A new study carried out by an international team of researchers led by the University of Bristol (United Kingdom) has discovered that male crickets use their repetitive singing to attract potential partners, so that the more energetic the trova, is greater the size of the cricket. In this case the tenors not makes them lack tuning throat: simply rub their wings making that they produce a resonant and intense vibration. Somehow, the message emitted is: I’m here and I’m big. The sound serves to make females find males and allows them to discern whether it is an individual of great size. In this case size does matter because larger males are better when looking for resources in nature. But the singing not only depends on the size.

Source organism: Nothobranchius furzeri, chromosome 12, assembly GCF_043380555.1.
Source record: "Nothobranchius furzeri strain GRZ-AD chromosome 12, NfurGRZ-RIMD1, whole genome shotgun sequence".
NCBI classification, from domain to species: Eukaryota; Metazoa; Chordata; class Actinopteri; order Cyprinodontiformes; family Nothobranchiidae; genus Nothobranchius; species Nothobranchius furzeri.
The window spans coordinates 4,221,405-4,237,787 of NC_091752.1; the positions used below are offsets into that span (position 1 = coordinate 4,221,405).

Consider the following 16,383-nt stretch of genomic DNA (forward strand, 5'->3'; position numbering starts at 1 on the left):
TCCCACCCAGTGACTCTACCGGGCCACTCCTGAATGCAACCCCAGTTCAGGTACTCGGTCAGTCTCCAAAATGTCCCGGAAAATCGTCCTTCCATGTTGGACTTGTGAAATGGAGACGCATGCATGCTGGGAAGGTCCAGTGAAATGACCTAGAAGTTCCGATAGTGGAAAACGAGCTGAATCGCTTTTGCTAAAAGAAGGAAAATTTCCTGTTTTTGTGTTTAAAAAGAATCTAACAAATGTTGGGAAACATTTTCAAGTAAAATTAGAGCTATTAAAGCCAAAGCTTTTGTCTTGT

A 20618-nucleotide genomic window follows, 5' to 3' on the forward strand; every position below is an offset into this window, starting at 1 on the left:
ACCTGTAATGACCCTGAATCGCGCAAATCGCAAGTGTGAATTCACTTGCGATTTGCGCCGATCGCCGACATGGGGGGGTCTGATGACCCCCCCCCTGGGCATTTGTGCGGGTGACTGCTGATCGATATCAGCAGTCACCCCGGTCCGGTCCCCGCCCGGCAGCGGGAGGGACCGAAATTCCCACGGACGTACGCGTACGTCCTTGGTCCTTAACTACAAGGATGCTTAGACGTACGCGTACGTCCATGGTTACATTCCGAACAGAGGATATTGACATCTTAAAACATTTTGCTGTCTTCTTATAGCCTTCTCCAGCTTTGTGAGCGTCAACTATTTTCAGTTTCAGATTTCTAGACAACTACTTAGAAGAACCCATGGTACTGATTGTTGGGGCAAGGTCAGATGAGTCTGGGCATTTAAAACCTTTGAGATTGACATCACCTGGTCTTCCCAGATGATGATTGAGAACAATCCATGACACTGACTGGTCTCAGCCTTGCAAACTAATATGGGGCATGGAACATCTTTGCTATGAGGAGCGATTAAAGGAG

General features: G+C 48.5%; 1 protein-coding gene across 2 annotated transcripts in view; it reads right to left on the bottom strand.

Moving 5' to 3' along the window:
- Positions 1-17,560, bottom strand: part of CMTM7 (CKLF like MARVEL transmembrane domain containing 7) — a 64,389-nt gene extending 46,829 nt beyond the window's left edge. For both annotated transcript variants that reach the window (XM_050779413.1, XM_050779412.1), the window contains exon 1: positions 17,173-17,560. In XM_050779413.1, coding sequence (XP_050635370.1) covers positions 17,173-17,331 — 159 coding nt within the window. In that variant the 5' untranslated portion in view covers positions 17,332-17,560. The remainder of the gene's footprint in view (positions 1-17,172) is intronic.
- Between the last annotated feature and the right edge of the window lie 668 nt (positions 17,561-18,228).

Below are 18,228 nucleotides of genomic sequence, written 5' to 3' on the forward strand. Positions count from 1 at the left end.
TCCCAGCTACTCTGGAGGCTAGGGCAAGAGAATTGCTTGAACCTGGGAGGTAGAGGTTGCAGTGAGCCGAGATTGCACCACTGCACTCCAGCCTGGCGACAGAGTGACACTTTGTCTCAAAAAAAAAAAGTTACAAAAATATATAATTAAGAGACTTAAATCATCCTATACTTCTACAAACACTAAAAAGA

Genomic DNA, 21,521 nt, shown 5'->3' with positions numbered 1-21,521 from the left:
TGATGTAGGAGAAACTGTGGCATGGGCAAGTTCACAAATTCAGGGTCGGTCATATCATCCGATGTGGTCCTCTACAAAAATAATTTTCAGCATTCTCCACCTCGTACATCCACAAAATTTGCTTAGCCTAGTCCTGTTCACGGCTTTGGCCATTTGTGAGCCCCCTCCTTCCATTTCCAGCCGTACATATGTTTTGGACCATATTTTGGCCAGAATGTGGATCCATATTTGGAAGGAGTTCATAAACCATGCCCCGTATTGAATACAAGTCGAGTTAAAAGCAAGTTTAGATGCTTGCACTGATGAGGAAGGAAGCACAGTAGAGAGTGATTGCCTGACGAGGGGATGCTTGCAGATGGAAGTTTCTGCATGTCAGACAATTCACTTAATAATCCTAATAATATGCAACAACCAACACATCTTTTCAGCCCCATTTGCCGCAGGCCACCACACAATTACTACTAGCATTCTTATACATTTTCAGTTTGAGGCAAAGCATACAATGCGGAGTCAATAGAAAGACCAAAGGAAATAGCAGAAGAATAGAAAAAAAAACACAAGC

Tiny, almost transparent and very scarce tree crickets, are able to change the tone of your voice with the temperature. One species, elOecanthus henryi, sings with a sharp, squeaky tone 3.6 kilohertz (kHz) when the temperature is 27 degrees centigrade, while that same song becomes a deep serious 2.3 kHz if the temperature is 18 degrees. Natasha Mhatre and his colleagues have come to the conclusion that as the wings of these insects are lengthened, the frequency and the amplitude of the different modes of vibration are approaching and begin to merge among themselves. The frequency of the singing of these animals is not related with its size, but with the speed at which tree Cricket is able to move the wings. As published today in the journal PNAS, since it’s cold-blooded animals, temperature influences their activity, so that they have more energy and sing faster and at a higher frequency as the temperature increases. Therefore, the song of the cricket also contains meteorological information: is much sharper, more heat makes. movies, documentaries, concerts, comletos. Articles science, health and nature.